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Microsoft issues advisory on Internet Explorer drive-by attack

Microsoft has confirmed a targeted attack against a new zero-day vulnerability in Internet Explorer.

Microsoft is warning customers of a new zero-day vulnerability in Internet Explorer being actively targeted by attackers using drive-by attacks.

The exploit code was discovered on a single website which is no longer hosting the malicious code,

Jerry Bryant,
group manager of response comunicationsMicrosoft Trustworthy Computing Group

A memory allocation error, present in Internet Explorer 6, 7, and 8 could enable an attacker to execute code and gain access to a victim's machine. An attack website was discovered targeting the IE flaw in drive-by attacks. Internet Explorer 9 Beta is not affected by the issue, Microsoft said.

"The exploit code was discovered on a single website that is no longer hosting the malicious code," said Jerry Bryant, group manager of response communications in the Microsoft Trustworthy Computing Group.

In a blog entry, Bryant said engineers were working on an automated "fix-it" repair until a permanent patch could be released. Currently, the issue "does not meet the criteria for an out-of-band release," Bryant said.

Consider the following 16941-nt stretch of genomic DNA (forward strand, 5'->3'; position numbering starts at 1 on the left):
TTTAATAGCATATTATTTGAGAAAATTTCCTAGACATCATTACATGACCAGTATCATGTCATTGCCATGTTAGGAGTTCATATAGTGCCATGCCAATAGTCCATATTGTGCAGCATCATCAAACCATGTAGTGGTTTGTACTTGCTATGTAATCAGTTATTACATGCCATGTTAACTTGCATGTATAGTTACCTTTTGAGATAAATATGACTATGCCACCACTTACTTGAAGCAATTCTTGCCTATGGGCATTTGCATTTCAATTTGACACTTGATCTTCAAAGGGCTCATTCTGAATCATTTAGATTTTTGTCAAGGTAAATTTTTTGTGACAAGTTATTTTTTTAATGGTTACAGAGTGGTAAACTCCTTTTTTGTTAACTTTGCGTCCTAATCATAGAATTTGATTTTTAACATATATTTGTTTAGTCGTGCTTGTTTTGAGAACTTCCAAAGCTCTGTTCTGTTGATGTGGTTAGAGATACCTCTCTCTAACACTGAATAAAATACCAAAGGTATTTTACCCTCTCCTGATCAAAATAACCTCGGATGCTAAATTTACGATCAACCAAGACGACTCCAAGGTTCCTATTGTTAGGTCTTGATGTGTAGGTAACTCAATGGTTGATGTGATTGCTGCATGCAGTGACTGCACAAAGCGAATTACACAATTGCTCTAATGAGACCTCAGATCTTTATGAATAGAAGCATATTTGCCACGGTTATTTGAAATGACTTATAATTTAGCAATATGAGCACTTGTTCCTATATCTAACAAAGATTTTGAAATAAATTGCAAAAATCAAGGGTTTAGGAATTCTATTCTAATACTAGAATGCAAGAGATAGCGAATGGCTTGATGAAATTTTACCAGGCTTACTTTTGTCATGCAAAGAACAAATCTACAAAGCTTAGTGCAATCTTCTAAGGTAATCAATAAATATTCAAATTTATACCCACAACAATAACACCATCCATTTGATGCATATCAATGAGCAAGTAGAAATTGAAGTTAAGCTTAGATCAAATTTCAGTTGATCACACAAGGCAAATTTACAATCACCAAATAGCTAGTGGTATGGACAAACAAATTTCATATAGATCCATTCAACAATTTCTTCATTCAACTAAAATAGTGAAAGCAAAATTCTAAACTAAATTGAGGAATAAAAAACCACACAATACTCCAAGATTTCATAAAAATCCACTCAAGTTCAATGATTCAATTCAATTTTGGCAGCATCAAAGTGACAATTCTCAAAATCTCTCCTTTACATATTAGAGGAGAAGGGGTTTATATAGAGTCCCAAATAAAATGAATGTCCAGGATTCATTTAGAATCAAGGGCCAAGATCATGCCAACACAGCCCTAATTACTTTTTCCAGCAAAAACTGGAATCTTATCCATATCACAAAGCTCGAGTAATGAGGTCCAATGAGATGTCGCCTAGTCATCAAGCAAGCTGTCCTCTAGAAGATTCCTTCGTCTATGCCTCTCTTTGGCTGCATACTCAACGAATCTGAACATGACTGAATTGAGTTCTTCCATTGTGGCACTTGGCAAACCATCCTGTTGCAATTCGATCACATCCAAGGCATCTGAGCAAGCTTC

Drive-by attacks have become an increasingly common method of attack. Users are often lured to visit a malicious website in an email message, an instant message or through poisoned search engine results. Often times legitimate websites are compromised to host attack code. Blogs, social networks and Web forums can also be used to host drive-by attacks.

The Microsoft Security Advisory outlined a number of workarounds to mitigate the threat posed by the vulnerability, which include reading email messages in plain text, applying a customer cascading style sheet as an override when reading html data, enabling data execution prevention (DEP) in IE 7 and deploying the Enhanced Mitigation Experience Toolkit. (EMET).

Microsoft said the vulnerability could be targeted by attackers using drive-by attack websites or by compromising websites that accept or host user-provided content, such as blogs and social networks. In addition, website display advertisements can be compromised to trigger an exploit that targets the flaw.

"In all cases, however, an attacker would have no way to force users to visit these websites," Microsoft said. "Instead, an attacker would have to convince users to visit the website, typically by getting them to click a link in an email message or in an instant messenger message that takes users to the attacker's website."

A successful attack could give cybercriminals complete control of a victim's machine and the ability to download additional malware or attempt to gain access to the network.

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